William Bligh, a captain in the British Navy, sailed on the 23rd of December, 1787, to Otaheite (now Tahiti) for breadfruit plants. After waiting for the breadfruit plants to mature, the Bounty left for the West Indies, never to arrive. On the momentous morning of 28th of April, 1789, Fletcher Christian, Sailing Master, lead the mutiny. After being put adrift with other crew members, William returned safely to England and wrote an account of the mutiny and the trip back. Fletcher’s brother, Edward, wrote an Appendix, which gives a thorough report of the proceedings leading up to the mutiny. Edward defends his brother by citing evidence that William Bligh verbally abused Fletcher and was irrational, hypocritical, and overly cruel in disciplining his men, among other things. Edward gives as proof many events told to him by other crew members of the Bounty. William Bligh responds in his ‘Answer to the Appendix’, to which Edward gives ‘A Short Reply’.

“As an addition to our dinner of bread and water, I served to each person six oysters.”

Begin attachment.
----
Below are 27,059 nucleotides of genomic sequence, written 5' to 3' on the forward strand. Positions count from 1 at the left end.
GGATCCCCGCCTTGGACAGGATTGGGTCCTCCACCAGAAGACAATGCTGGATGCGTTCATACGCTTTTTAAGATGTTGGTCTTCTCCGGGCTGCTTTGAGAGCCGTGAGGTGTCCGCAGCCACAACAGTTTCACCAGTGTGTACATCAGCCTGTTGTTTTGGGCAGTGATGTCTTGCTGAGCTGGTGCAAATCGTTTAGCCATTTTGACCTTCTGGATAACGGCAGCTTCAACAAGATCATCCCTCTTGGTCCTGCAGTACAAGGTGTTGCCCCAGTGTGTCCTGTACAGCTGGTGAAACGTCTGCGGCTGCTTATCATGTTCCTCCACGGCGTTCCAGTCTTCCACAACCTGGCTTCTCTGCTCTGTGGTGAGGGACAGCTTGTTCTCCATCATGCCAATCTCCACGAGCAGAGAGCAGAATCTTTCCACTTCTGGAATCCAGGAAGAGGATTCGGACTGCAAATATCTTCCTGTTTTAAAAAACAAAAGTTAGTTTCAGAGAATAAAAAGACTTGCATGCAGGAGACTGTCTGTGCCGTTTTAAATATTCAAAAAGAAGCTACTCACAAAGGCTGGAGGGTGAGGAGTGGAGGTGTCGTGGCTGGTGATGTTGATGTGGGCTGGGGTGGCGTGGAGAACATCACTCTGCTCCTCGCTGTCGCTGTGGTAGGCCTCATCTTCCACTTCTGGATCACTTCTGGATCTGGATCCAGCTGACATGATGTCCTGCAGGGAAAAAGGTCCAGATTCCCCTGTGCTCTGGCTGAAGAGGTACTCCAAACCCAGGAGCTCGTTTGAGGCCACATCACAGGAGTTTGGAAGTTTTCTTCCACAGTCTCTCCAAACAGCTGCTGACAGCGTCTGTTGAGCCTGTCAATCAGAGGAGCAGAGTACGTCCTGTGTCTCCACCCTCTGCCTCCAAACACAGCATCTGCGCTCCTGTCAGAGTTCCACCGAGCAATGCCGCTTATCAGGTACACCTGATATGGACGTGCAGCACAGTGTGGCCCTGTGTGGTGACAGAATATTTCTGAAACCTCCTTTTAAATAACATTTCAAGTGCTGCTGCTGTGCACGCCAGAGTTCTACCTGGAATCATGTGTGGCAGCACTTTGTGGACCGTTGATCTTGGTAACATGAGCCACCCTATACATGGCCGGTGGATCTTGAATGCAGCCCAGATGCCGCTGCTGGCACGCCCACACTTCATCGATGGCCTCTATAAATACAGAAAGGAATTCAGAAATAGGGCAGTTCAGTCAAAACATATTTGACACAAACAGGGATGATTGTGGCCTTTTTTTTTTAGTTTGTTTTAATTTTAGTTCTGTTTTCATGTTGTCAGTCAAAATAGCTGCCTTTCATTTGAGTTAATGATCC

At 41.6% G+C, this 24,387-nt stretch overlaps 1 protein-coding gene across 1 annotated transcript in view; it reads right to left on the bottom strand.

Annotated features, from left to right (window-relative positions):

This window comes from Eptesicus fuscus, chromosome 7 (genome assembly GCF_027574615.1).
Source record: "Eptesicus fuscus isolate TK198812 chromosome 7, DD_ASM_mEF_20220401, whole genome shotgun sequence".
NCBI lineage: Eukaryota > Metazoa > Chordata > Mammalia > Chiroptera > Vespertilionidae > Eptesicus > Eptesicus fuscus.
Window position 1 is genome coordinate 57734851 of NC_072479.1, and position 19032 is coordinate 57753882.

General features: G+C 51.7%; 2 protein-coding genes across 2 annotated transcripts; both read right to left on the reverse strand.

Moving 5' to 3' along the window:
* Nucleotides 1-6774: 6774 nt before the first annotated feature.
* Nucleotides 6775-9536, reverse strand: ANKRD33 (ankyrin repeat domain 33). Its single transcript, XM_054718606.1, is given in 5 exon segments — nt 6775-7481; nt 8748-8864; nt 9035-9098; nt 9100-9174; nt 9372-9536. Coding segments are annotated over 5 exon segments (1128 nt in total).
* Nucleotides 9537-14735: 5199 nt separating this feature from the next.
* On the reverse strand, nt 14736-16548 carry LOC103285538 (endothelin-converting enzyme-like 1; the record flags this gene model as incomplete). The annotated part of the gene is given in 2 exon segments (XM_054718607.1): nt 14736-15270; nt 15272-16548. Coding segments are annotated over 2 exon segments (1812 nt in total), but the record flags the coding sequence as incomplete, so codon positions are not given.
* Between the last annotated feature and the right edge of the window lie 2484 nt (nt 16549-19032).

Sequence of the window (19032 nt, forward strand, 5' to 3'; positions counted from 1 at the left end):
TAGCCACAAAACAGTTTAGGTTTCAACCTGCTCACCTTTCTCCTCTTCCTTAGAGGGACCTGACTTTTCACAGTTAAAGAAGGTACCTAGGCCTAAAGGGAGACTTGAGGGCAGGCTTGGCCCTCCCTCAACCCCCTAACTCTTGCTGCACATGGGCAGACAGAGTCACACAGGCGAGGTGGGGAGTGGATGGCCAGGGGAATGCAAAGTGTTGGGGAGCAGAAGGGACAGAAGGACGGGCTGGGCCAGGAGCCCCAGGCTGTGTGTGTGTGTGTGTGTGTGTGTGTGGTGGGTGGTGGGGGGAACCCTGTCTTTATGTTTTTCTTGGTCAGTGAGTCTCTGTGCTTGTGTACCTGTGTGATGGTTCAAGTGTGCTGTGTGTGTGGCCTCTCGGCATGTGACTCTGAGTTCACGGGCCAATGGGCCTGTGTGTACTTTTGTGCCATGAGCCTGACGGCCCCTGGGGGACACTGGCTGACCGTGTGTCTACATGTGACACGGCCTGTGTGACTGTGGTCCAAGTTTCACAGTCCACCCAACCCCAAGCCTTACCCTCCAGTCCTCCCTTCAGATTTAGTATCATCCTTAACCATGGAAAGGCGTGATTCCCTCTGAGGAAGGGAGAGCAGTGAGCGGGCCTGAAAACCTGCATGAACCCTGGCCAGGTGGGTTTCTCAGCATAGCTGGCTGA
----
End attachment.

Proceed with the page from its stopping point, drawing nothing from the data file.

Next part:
I would have enjoyed Mutiny on Board HMS Bounty completely if it had more about the mutiny. Unfortunately, Bligh writes a very brief account of the morning of the mutiny, then proceeds to give a detailed account of how he survived and got back to land. This takes about 89 of the total 168 pages. It is very dry, and not very interesting to someone who does not care or have any desire to learn about the latitude and longitude of every location Bligh ever stopped at or how many breadfruit there were per person. However, Edward Christian’s Appendix is much more interesting. I wish there had been a more conclusive feel to the story, though.